E3 2012 End of Nations Promises to Deliver on a Massive Scale
If there's one thing I love about game companies, it's their capacity to innovate. Trion Worlds and Petroglyph are teaming together to do just that with their new MMORTS End of Nations. I had the chance to demo End of Nations at E3 and talk a bit to the folks at Petroglyph, which is gearing up to launch a strong seller that is taking risks with experimentation for the RTS genre.

A lot of questions come to mind when one ponders how an MMORTS will function. How many players are there? Will lag be a significant problem? Unit control? These MMORTS games are so new that experimenting in how the game mechanics work is key. The demo was entirely functional and entertaining to play. Let's dive into some details.

End of Nations lore

Fifty years in the future, the world as we know it has gone through the shredder. War, famine, civic unrest, and economic collapse have destroyed the world as we know it. A supreme superpower named the Order of Nations has arisen and taken rights from the people. To combat the superpowers, two warring factions have risen to power: the Liberation Front and the Shadow Revolution. The Liberation Front fights to restore the world back to its original state. The Shadow Revolution wants to dominate the world so it can operate in whatever manner it wants. These two factions both seek to take down the Order of Nations.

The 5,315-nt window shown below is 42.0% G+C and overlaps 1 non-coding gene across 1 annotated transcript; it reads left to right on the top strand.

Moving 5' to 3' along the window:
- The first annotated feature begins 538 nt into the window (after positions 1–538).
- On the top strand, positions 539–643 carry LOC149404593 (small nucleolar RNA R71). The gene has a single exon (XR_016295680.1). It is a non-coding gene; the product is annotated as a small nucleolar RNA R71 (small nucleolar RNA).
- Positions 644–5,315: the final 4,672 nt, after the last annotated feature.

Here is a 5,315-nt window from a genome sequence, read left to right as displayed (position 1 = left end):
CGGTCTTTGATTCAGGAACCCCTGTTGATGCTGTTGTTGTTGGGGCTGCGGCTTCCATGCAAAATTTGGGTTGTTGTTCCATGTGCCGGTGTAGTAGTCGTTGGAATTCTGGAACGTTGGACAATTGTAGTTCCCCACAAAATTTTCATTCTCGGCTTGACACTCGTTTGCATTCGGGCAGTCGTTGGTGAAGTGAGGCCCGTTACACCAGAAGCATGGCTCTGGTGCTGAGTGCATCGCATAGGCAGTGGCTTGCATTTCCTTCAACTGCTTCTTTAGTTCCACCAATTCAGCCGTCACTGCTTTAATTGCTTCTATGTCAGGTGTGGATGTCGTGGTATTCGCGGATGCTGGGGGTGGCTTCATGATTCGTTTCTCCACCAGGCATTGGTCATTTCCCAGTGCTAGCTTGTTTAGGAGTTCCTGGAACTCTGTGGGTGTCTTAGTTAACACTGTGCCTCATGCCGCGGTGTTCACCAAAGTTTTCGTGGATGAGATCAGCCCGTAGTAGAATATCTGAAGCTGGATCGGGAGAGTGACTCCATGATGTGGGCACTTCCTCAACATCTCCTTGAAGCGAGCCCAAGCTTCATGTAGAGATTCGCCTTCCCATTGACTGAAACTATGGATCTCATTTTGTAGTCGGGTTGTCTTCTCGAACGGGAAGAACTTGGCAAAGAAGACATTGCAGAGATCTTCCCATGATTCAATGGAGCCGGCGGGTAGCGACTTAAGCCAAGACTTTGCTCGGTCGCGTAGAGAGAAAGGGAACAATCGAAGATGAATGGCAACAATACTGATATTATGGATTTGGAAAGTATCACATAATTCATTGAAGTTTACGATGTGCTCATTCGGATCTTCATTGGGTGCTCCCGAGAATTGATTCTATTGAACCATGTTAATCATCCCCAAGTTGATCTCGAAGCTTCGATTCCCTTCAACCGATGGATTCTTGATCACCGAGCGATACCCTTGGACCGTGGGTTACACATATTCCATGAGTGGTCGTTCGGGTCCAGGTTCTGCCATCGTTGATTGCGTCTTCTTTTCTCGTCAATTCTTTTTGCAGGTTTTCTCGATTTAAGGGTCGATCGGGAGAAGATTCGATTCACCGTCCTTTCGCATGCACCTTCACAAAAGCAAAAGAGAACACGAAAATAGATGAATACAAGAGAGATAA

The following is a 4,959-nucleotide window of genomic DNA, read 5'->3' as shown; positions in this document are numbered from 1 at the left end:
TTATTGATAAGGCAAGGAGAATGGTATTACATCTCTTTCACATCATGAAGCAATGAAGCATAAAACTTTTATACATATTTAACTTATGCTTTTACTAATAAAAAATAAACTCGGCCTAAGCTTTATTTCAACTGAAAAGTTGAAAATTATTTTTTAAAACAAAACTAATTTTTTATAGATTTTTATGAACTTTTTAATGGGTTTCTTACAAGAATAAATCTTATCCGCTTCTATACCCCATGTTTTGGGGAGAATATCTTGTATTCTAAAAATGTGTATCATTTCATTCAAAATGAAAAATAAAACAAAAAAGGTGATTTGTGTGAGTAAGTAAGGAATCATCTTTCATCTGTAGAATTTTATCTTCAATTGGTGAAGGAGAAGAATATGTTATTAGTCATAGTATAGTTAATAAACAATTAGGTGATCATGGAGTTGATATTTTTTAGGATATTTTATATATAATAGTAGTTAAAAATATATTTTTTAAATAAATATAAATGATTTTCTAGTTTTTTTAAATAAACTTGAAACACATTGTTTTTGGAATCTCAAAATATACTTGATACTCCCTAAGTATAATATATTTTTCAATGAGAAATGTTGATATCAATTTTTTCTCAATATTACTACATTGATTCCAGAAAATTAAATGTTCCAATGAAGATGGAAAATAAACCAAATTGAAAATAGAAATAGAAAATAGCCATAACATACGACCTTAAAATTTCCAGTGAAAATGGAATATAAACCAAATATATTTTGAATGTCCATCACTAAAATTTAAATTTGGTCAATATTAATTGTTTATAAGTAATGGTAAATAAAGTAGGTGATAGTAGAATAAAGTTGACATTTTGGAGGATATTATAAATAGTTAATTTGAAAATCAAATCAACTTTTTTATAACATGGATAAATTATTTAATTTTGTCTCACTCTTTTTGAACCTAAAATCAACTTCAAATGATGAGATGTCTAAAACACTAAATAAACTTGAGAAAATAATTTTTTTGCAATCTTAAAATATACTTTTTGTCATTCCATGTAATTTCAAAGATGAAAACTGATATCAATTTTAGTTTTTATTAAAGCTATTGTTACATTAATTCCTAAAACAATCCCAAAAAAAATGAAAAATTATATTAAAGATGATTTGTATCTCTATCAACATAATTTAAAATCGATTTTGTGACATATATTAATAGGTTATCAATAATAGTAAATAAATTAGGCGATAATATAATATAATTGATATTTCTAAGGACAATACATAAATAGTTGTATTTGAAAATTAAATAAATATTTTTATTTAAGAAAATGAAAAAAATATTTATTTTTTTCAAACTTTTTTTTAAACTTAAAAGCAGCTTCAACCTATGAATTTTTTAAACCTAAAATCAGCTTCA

Your armies are led by hero units, which are part of the game's lore and background. Each faction has two classes. LF has the Spartan class (juggernauts, armor, high damage) and the Patriot class (support and aircraft). SR carries Phantom (stealth and long-range artillery) and Wraith (speed, guerilla attacks). These classes are properly balanced so there's no great advantage over the other. It's all up to the player to decide how they want to utilize the resources available.

These player factions are constantly fighting for control of the world. The game's world map is segmented into control areas, and when a player logs on to get some fragging going, she chooses a section and jumps into the action. The goal (or Operation) for each team is to control the entire world map. This, as you might imagine, can take a long time to accomplish. The game gives players a time frame of two to three months (developing) in order to control the entire map. Think Risk on steroids.

Each individual map utilizes one of many modes. Domination, Base vs. Base, Base Assault, Last Man Standing, and Base Survival are just some of the modes available. Where it turns from standard RTS to MMORTS is in the sheer number of players one map can support. The largest maps support a whopping total of 56 players, each with his or her own army to control. How's that for massive? The Trion representative informed me that lag will be kept to a minimum due to all players connecting to one server instead of the players connecting to each other.